Do Green Sea Turtles Swim Fast?
Green sea turtles are renowned for their strong swimming abilities. However, don’t mistake this fact for speed, as green sea turtles are actually notoriously slow swimmers.
On average, a green sea turtle swims at a speed of anywhere from 1.5 miles per hour to 6.3 miles per hour.
Fortunately for green sea turtles, they have the ability to accelerate in bursts of up to 22 miles per hour, though those are merely short periods of time and unsustainable over longer durations.
Those short bursts allow a green sea turtle enough time to escape potential predators initially, but mostly occur when the turtle is reacting to a disturbance.
Why are Green Sea Turtles Such Slow Swimmers?
A green sea turtle’s biological composition doesn’t permit them to swim at a fast pace for prolonged periods of time.
Typically, a green sea turtle’s forelimbs morph into flippers for swimming once they enter the water from land, while its neck and other limbs are effectively rendered immobile while underwater.
This means that a green sea turtle only has a few limbs to utilize while swimming. That’s not a formula that translates to speed.
When combined with an inflexible outer shell, the swimming speed of a green sea turtle is drastically reduced.
All of these reasons explain a green sea turtle’s lack of overall swimming speed, yet despite this, they grade out as strong swimmers overall.
Are Green Sea Turtles Faster on Land?
Turtles are one of the rare species of creatures that can live on both land and in the water. But that doesn’t make them any faster when it comes to traveling on land instead of under the sea.
In fact, a green sea turtle is actually slower on land than underwater, which is mind-boggling to think about when considering how unhurried they already are in the latter place (the exception being occasional speed bursts).
Using their flippers and carrying their hard shells, a green sea turtle has to labor profusely to move on land, which certainly accounts for their lack of speed on a dry surface.
Not to mention, green sea turtles also nest on beaches.
Their inability to move with quickness on land, unfortunately, puts them and their hatchlings at risk of being corralled by predators. Regardless of environment or surroundings, a green turtle is just a slow-moving species.
Are All Turtle Species Slow?
In general, and when juxtaposed against other marine species, turtles are notoriously slow-moving sea creatures. However, the green sea turtle happens to be one of the slowest turtle species in existence.
For comparison, the related leatherback sea turtle is actually one of the speediest turtle species in the world.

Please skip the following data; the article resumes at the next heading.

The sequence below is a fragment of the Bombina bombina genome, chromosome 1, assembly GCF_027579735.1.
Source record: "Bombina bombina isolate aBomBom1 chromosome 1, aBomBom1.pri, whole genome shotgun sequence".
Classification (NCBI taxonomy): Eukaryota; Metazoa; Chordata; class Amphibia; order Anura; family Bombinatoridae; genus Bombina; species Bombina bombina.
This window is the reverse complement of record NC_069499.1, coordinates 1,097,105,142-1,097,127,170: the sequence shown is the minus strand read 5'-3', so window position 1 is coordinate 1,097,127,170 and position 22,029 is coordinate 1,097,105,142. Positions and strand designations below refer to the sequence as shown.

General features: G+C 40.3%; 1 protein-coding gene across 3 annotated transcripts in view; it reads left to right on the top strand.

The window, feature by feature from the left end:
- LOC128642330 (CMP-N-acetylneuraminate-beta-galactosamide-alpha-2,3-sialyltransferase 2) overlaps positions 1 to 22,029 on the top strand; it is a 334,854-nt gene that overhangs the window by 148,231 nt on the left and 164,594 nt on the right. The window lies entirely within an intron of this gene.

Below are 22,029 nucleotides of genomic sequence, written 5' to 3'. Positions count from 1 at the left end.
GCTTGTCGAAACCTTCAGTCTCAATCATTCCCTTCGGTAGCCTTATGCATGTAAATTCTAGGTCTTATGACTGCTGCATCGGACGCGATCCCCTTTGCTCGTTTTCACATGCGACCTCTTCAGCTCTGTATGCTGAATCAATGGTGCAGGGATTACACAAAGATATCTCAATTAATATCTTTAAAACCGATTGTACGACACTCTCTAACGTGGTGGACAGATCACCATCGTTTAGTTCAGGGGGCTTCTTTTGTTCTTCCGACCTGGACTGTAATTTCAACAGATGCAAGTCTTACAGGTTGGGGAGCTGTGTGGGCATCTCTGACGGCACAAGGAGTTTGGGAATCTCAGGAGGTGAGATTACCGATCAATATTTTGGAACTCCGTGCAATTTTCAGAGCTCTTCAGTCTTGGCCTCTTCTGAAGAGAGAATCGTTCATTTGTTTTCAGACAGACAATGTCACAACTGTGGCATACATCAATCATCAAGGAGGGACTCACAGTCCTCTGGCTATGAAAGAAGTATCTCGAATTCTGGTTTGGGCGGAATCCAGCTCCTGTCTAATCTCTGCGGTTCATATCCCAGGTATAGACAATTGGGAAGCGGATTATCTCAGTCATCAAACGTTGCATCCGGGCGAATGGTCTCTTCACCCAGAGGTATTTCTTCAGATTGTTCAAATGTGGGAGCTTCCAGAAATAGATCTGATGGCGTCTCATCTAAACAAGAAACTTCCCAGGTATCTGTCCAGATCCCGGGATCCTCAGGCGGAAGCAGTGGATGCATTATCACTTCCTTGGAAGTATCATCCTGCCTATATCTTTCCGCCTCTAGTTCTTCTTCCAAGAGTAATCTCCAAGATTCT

A leatherback sea turtle can reach swimming speeds of up to 22 miles per hour sustained, far outpacing their green sea turtle cousins.
Of course, leatherback sea turtles typically grow larger and therefore have more developed limbs that are better equipped to handle the rigors of swimming longer distances under the water.
Still, the leatherback sea turtle is much slower than most other marine species, namely bigger fish, squid or eels.
Unfortunately for green sea turtles, however, they’re among the slowest within their family, which by extension makes them among the slowest among all sea creatures.
Takeaways on Green Sea Turtle Speed
Green sea turtles are sluggish when on the move, whether by land or by sea.
The consensus is that they are faster underwater than on a dry surface, since green sea turtles have the ability to glide in water and can reach bursts that can propel them to speeds as quick as 22 miles per hour.
As discussed earlier, though, those bursts are unsustainable over longer periods of time, meaning they’re just an inherently slow species.
I am broadly interested in how human activities influence the ability of wildlife to persist in the modified environments that we create.
Specifically, my research investigates how the configuration and composition of landscapes influence the movement and population dynamics of forest birds. Both natural and human-derived fragmenting of habitat can influence where birds settle, how they access the resources they need to survive and reproduce, and these factors in turn affect population demographics. Most recently, I have been studying the ability of individuals to move through and utilize forested areas which have been modified through timber harvest as they seek out resources for the breeding and postfledging phases. As well I am working in collaboration with Parks Canada scientists to examine in the influence of high density moose populations on forest bird communities in Gros Morne National Park. Many of my projects are conducted in collaboration or consultation with representatives of industry and government agencies, seeking to improve the management and sustainability of natural resource extraction.